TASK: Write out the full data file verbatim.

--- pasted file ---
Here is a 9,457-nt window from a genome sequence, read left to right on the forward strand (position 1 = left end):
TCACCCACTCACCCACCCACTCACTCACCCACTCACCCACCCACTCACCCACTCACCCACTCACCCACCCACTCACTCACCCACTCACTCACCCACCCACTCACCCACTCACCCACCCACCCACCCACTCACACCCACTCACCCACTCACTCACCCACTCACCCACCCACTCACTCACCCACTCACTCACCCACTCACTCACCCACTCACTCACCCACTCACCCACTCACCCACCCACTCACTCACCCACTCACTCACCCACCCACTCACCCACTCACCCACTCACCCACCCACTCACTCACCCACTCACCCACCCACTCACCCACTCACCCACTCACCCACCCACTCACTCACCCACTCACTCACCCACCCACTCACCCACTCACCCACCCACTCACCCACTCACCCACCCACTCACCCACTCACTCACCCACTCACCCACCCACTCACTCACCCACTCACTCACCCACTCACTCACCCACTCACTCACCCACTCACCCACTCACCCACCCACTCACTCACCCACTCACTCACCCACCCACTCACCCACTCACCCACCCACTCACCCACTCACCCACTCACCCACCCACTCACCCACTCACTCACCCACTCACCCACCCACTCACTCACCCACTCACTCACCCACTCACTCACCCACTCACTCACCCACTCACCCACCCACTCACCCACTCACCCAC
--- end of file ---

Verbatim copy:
Here is a 9,457-nt window from a genome sequence, read left to right on the forward strand (position 1 = left end):
TCACCCACTCACCCACCCACTCACTCACCCACTCACCCACCCACTCACCCACTCACCCACTCACCCACCCACTCACTCACCCACTCACTCACCCACCCACTCACCCACTCACCCACCCACCCACCCACTCACACCCACTCACCCACTCACTCACCCACTCACCCACCCACTCACTCACCCACTCACTCACCCACTCACTCACCCACTCACTCACCCACTCACCCACTCACCCACCCACTCACTCACCCACTCACTCACCCACCCACTCACCCACTCACCCACTCACCCACCCACTCACTCACCCACTCACCCACCCACTCACCCACTCACCCACTCACCCACCCACTCACTCACCCACTCACTCACCCACCCACTCACCCACTCACCCACCCACTCACCCACTCACCCACCCACTCACCCACTCACTCACCCACTCACCCACCCACTCACTCACCCACTCACTCACCCACTCACTCACCCACTCACTCACCCACTCACCCACTCACCCACCCACTCACTCACCCACTCACTCACCCACCCACTCACCCACTCACCCACCCACTCACCCACTCACCCACTCACCCACCCACTCACCCACTCACTCACCCACTCACCCACCCACTCACTCACCCACTCACTCACCCACTCACTCACCCACTCACTCACCCACTCACCCACCCACTCACCCACTCACCCAC